North Side of Mount Wilson

Rim Trail

Rim Trail

The sun was setting as I approached Mt. Wilson on the last stretch of trail. By the time I reached the top, it was dark, and a brilliant almost blood red sunset stretched across the horizon, interrupted in the middle by a low blue cloud.

I’d mistimed my run. I’d started too late, and run too far. My lights were in the truck, where they were of no use. I realized I was going to need to PR the way up Winter Creek and beyond if I was going to make the road before dark.

The day began at Eaton Saddle. From there, two miles up paved road to Mt. Wilson, and then down on the Kenyon De Vore Trail.

Dominic Grossman and I had a conversation a few weeks ago. We agreed that the trails on the north side of Mt. Wilson are some of the best in the San Gabriels. He prefers Kenyon De Vore, which is a beautiful trail, very runnable, easy to fly down, even with a few washed out sections, a stream crossing or two, some tight switchbacks and a few technical spots. I prefer the Rim Trail, which is not as runnable, very narrow in spots, rocky in others, maybe even dangerous if you are not paying attention, but offers some of the most glorious views to be found in the San Gabriels. Both are exceptional runs. Sturtevant Trail is also beautiful, but a distant third to Kenyon De Vore and Rim Trail.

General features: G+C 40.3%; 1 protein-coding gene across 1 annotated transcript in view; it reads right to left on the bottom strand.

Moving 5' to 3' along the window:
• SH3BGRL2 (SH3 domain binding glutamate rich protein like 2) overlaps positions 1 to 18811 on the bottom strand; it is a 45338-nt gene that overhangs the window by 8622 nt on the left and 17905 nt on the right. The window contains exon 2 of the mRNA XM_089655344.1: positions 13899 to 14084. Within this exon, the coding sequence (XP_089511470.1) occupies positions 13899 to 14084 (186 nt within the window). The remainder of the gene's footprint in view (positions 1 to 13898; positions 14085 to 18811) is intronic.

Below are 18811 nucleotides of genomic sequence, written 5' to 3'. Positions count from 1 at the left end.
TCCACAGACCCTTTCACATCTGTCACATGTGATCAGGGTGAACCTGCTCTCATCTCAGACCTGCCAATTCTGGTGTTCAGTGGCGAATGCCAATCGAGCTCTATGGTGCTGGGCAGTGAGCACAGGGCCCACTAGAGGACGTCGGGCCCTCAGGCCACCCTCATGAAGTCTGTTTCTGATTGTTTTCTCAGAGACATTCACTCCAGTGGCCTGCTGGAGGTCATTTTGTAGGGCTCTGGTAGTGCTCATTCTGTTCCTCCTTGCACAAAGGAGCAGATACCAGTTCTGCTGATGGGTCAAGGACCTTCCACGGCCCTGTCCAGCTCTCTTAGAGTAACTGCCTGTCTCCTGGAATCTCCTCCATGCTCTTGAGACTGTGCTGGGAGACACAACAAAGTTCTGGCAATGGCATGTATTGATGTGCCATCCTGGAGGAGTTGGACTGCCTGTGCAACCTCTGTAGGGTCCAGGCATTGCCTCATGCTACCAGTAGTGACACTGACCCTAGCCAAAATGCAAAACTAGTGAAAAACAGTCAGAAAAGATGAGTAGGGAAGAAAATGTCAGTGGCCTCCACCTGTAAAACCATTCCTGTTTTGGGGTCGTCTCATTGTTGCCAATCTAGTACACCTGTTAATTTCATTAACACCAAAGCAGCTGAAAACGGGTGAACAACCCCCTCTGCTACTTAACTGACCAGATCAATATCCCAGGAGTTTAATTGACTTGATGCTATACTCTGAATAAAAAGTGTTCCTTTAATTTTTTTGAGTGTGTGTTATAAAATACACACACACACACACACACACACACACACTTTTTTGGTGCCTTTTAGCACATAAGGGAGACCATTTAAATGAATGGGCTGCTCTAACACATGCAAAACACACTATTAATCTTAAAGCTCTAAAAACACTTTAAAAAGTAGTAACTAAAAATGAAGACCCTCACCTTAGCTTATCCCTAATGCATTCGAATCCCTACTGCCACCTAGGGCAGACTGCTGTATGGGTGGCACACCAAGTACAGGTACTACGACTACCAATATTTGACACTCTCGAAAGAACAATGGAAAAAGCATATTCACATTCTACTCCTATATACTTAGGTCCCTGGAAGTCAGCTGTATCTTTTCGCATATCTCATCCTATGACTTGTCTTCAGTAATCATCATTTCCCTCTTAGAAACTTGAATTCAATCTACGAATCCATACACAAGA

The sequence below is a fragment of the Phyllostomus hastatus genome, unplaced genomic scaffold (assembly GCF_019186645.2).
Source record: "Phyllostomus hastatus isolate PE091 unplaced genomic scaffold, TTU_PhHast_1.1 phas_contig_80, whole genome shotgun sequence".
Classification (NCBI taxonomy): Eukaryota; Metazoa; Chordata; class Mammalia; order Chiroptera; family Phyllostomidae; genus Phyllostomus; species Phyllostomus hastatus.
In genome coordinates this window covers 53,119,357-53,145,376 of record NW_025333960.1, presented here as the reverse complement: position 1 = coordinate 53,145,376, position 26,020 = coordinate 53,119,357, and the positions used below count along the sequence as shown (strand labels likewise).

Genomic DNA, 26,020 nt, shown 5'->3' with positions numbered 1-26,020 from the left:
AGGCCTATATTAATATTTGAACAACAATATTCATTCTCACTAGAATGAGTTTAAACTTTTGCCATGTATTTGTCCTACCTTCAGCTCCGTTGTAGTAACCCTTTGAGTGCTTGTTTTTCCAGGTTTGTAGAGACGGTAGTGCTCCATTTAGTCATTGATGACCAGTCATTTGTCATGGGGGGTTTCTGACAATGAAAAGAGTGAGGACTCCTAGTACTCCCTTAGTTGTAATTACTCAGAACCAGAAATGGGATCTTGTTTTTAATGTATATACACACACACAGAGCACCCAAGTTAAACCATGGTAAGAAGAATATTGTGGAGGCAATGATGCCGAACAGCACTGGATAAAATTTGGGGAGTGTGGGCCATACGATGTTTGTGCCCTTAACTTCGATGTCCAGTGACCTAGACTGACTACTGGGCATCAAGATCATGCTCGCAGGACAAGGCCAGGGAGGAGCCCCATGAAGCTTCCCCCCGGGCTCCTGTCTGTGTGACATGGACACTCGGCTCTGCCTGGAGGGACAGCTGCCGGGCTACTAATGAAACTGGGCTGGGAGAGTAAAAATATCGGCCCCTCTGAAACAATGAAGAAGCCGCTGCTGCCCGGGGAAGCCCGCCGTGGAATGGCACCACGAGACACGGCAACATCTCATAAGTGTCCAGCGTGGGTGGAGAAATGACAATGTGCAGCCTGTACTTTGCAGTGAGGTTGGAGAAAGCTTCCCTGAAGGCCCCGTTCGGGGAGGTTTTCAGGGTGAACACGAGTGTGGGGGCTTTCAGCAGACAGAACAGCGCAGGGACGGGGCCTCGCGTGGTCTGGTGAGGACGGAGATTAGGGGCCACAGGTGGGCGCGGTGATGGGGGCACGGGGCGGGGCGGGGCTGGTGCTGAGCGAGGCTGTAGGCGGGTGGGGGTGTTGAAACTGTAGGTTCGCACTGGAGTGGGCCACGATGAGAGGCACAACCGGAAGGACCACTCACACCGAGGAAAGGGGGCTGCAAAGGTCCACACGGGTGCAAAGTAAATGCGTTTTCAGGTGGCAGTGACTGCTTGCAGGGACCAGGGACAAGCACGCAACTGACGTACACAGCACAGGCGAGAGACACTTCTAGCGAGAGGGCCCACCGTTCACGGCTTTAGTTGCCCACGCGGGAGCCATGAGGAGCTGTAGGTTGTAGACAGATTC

Kenyon De Vore Trail

Kenyon De Vore Trail

Kenyon De Vore Trail

Kenyon De Vore is the last 6 miles of Mt. Disappointment 50K, and so it was one of the first of the Mt. Wilson trails I ever ran…or hiked…or trudged, as the direction we take in Mt. Disappointment is up, not down. Running down is much more enjoyable the trying to run up.

The trail is named after Kenyon De Vore, who first came to the forest as a toddler in 1913. His parents built Camp West Fork, and, later, Valley Forge Lodge.

De Vore spent his life in the San Gabriels, first growing up at his parents’ trout fishing and hiking resort at Valley Forge, later as a burro pack-train guide, a U.S. Forest Service patrolman on horseback, a county dam operator and a county hydrographer, and, finally, as a Forest Service weekend host to visitors at Chantry Flat.

Kenyon De Vore died about 20 years ago, in 1994. He was in his mid 80s, and still working for the Forestry Service, stationed out of Chantry and living nearby in Arcadia. He was known locally as Mr. San Gabriel Mountains.

At the bottom, Kenyon De Vore Trail intersects with Gabrielino, which you can take the rest of the way to West Fork (my usual route, done in reverse during Mt. Disappointment) or you can head more-or-less west, along the Valley Forge trail to Valley Forge and to De Vore Trail Camp.

A Little History